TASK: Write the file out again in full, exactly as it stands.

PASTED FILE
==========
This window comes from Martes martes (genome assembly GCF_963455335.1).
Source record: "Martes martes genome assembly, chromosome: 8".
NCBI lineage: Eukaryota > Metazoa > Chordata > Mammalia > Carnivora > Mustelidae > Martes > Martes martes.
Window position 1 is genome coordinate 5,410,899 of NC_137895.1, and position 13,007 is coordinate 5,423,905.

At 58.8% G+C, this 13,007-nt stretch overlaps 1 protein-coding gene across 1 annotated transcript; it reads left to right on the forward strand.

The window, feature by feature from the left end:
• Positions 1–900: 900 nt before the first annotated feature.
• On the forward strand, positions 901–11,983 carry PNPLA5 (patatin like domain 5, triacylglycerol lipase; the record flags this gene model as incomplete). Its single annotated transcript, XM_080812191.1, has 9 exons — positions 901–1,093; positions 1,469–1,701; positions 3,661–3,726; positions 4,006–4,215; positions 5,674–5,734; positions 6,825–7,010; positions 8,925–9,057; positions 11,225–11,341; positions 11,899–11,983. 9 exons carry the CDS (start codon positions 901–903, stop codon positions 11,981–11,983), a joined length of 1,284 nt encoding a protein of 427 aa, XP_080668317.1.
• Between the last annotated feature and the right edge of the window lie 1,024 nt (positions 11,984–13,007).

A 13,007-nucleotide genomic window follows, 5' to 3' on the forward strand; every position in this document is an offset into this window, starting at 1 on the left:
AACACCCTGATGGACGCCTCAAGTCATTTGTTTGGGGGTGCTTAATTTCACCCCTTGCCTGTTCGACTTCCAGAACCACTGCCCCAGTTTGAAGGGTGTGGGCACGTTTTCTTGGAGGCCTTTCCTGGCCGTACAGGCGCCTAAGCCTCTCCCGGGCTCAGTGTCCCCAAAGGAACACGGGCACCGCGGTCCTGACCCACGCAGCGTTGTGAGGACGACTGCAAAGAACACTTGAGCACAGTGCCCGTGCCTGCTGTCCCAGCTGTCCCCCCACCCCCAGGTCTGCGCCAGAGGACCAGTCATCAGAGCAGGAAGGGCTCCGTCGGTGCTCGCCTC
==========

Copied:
This window comes from Martes martes (genome assembly GCF_963455335.1).
Source record: "Martes martes genome assembly, chromosome: 8".
NCBI lineage: Eukaryota > Metazoa > Chordata > Mammalia > Carnivora > Mustelidae > Martes > Martes martes.
Window position 1 is genome coordinate 5,410,899 of NC_137895.1, and position 13,007 is coordinate 5,423,905.

At 58.8% G+C, this 13,007-nt stretch overlaps 1 protein-coding gene across 1 annotated transcript; it reads left to right on the forward strand.

The window, feature by feature from the left end:
• Positions 1–900: 900 nt before the first annotated feature.
• On the forward strand, positions 901–11,983 carry PNPLA5 (patatin like domain 5, triacylglycerol lipase; the record flags this gene model as incomplete). Its single annotated transcript, XM_080812191.1, has 9 exons — positions 901–1,093; positions 1,469–1,701; positions 3,661–3,726; positions 4,006–4,215; positions 5,674–5,734; positions 6,825–7,010; positions 8,925–9,057; positions 11,225–11,341; positions 11,899–11,983. 9 exons carry the CDS (start codon positions 901–903, stop codon positions 11,981–11,983), a joined length of 1,284 nt encoding a protein of 427 aa, XP_080668317.1.
• Between the last annotated feature and the right edge of the window lie 1,024 nt (positions 11,984–13,007).

A 13,007-nucleotide genomic window follows, 5' to 3' on the forward strand; every position in this document is an offset into this window, starting at 1 on the left:
AACACCCTGATGGACGCCTCAAGTCATTTGTTTGGGGGTGCTTAATTTCACCCCTTGCCTGTTCGACTTCCAGAACCACTGCCCCAGTTTGAAGGGTGTGGGCACGTTTTCTTGGAGGCCTTTCCTGGCCGTACAGGCGCCTAAGCCTCTCCCGGGCTCAGTGTCCCCAAAGGAACACGGGCACCGCGGTCCTGACCCACGCAGCGTTGTGAGGACGACTGCAAAGAACACTTGAGCACAGTGCCCGTGCCTGCTGTCCCAGCTGTCCCCCCACCCCCAGGTCTGCGCCAGAGGACCAGTCATCAGAGCAGGAAGGGCTCCGTCGGTGCTCGCCTC